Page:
It is shocking that, even today, around 1.2 billion people still lack access to modern electricity and that we are failing to meet UN targets on improving energy access. Power is a vital driver of development. You can’t vaccinate children without reliable refrigeration; deliver babies safely by torchlight or educate children who have to spend their days collecting firewood instead of going to school. Without electricity countries also can’t deliver the economic growth that lifts families out of poverty for goodmes to nuclear power.have the full panoply of a state visit.
Many hope investment in solar panels and wind turbines can solve this. But important as they are, they can’t yet supply electricity, night and day, at an affordable price. “We want real electricity, not fake electricity!” That’s what villagers in Dharnai, India, told a local politician after an off-grid solar electricity scheme failed to live up to expectations. They couldn’t run the fridges and fans they planned. What they wanted was the cheap, on-demand electricity we take for granted in the developed world. What they got was a poor imitation.
Despite recent developments in renewable energy, fossil fuels aren’t about to disappear. According to International Energy Agency projections they will still produce more than half the world’s electricity in 25 years’ time, with big increases in the developing world. Coal will also remain a key ingredient in making vital materials such as steel and concrete, which will see increasing demand as the world gets richer.
The GMB has long been warning of the failure of an increasing reliance on intermittent renewables here in the UK and how South Australia has followed similar policies and is now facing blackouts. But at least for now the UK is able to have the conventional power it needs on standby – albeit at a price which makes the real cost of renewables eye wateringly expensive. The developing world cannot afford that luxury.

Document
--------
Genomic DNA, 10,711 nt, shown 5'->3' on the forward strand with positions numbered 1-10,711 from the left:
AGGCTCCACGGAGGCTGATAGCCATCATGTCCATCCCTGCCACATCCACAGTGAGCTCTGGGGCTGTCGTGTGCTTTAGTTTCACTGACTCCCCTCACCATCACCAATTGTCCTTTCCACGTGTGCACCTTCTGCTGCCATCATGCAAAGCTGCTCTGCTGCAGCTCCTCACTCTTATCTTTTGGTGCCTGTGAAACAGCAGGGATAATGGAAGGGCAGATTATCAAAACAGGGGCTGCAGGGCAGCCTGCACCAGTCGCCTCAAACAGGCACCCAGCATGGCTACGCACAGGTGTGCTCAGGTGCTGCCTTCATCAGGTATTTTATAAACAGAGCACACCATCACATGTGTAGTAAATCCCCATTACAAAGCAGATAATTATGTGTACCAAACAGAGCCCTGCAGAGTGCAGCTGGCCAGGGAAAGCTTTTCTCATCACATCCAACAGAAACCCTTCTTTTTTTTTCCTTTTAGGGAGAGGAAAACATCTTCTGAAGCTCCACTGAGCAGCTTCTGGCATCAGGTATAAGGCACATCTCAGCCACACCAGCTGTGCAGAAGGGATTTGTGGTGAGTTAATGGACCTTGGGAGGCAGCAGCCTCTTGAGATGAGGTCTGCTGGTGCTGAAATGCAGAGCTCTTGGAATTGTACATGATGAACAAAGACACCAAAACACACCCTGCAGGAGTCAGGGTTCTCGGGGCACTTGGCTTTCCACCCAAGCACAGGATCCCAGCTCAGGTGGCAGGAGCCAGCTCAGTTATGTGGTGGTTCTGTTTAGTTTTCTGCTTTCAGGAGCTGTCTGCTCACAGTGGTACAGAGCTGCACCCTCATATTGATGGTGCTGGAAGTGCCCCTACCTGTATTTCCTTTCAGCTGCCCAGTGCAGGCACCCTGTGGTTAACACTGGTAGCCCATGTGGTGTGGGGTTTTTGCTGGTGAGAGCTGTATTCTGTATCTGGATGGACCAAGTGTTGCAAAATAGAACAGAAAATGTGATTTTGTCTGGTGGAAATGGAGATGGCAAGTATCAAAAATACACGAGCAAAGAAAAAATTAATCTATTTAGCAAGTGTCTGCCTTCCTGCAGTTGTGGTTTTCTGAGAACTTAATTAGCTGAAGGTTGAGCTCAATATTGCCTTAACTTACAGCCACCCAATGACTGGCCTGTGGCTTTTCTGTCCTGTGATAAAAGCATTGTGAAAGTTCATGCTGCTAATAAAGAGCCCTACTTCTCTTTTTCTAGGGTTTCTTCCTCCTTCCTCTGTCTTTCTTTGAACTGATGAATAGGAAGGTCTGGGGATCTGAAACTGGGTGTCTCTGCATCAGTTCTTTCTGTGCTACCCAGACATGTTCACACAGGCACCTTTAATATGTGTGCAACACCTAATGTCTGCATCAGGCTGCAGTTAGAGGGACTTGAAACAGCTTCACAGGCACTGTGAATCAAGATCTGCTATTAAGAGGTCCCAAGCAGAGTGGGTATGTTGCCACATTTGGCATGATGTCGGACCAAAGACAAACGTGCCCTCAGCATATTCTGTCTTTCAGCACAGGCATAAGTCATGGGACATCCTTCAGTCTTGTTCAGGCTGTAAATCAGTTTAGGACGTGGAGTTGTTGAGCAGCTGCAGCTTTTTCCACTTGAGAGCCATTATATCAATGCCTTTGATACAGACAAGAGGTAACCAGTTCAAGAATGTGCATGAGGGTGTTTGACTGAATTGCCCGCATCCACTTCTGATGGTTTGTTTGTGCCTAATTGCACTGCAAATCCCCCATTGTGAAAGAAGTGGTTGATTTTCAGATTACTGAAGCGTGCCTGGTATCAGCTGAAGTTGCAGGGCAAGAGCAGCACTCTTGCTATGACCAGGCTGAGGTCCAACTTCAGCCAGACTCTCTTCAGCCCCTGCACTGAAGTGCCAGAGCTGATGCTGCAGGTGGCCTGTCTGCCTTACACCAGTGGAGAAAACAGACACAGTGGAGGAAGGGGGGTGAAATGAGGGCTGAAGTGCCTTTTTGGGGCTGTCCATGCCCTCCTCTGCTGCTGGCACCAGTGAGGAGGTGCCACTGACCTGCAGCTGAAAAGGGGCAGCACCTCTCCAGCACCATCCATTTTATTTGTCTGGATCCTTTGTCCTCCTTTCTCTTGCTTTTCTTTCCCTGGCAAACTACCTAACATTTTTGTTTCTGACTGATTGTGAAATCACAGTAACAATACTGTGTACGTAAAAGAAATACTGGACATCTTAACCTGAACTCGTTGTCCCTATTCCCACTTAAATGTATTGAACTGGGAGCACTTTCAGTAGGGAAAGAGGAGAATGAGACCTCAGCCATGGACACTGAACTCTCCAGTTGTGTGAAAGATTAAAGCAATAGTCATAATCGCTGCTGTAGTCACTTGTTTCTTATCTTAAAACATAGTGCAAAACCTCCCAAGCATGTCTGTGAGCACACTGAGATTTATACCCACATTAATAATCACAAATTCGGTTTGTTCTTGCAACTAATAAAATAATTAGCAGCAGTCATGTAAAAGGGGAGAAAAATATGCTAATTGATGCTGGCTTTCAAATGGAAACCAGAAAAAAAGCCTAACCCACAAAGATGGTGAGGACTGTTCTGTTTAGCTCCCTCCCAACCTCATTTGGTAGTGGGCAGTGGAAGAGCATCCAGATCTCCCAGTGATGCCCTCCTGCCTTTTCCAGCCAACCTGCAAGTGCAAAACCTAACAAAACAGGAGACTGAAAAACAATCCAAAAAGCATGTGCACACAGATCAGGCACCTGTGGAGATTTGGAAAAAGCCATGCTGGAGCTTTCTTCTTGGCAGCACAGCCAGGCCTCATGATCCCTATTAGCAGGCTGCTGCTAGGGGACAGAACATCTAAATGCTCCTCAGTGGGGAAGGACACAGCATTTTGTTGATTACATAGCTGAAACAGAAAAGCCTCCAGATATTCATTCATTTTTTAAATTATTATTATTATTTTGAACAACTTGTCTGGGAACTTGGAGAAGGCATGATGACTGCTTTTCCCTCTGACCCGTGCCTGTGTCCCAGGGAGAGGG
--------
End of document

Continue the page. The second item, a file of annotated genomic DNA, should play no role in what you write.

For the time being only conventional sources can deliver the power needed to help these countries rapidly improve the lives of their people. Developing countries should be able to use the resources they have – be it coal, oil or gas to improve the lives of their people.
Leaders across the developing world, particularly across Africa and developing Asia, have said this is exactly what they plan to do. Ignoring the reality will condemn hundreds of millions of people to a life in the dark and risks causing more damage to the environment.
Yet how can the continued use of coal, oil and gas fit with the world’s need to cut greenhouse gas emissions? The experts at the International Energy Agency say we need to use new technology. In the long run carbon capture can all but eliminate emissions while using more efficient power generating technology, which is already widely commercially available, is an important first step.
Some countries which rely heavily on coal are already committing to use this more efficient technology, which can cut emissions by up to 20 per cent. For example, in it is widespread use in Germany and Japan whilst India has announced that it is replacing older, less efficient and most polluting power stations which are over 25 years old.
But other countries are not able to afford this, nor even afford the additional up-front costs of this technology when building new plants. Regrettably, Word Bank and UK government decisions mean investing in this technology is all but forbidden. This means developing countries are often left with a difficult choice. Leave people without adequate power or use out of date technology. We can’t go on like this and must take a more pragmatic approach supporting countries to use all sources of energy open to them.
Looking forward carbon capture will reduce the emissions from these plants by over 90 per cent. The technology has been a reality for a number of years but costs were too high for the developing world. Yet recent technological breakthroughs are reducing the costs rapidly.
Ministers in the Department for International Development have paid lip service to the need for reliable access to energy but have failed to deliver. They now need to look again at how new technologies can make the use of fossil fuels much cleaner and recognise that renewables alone cannot yet meet the developing world’s rapidly growing demand for energy.
Virendra Sharma is Labour MP for Ealing, Southall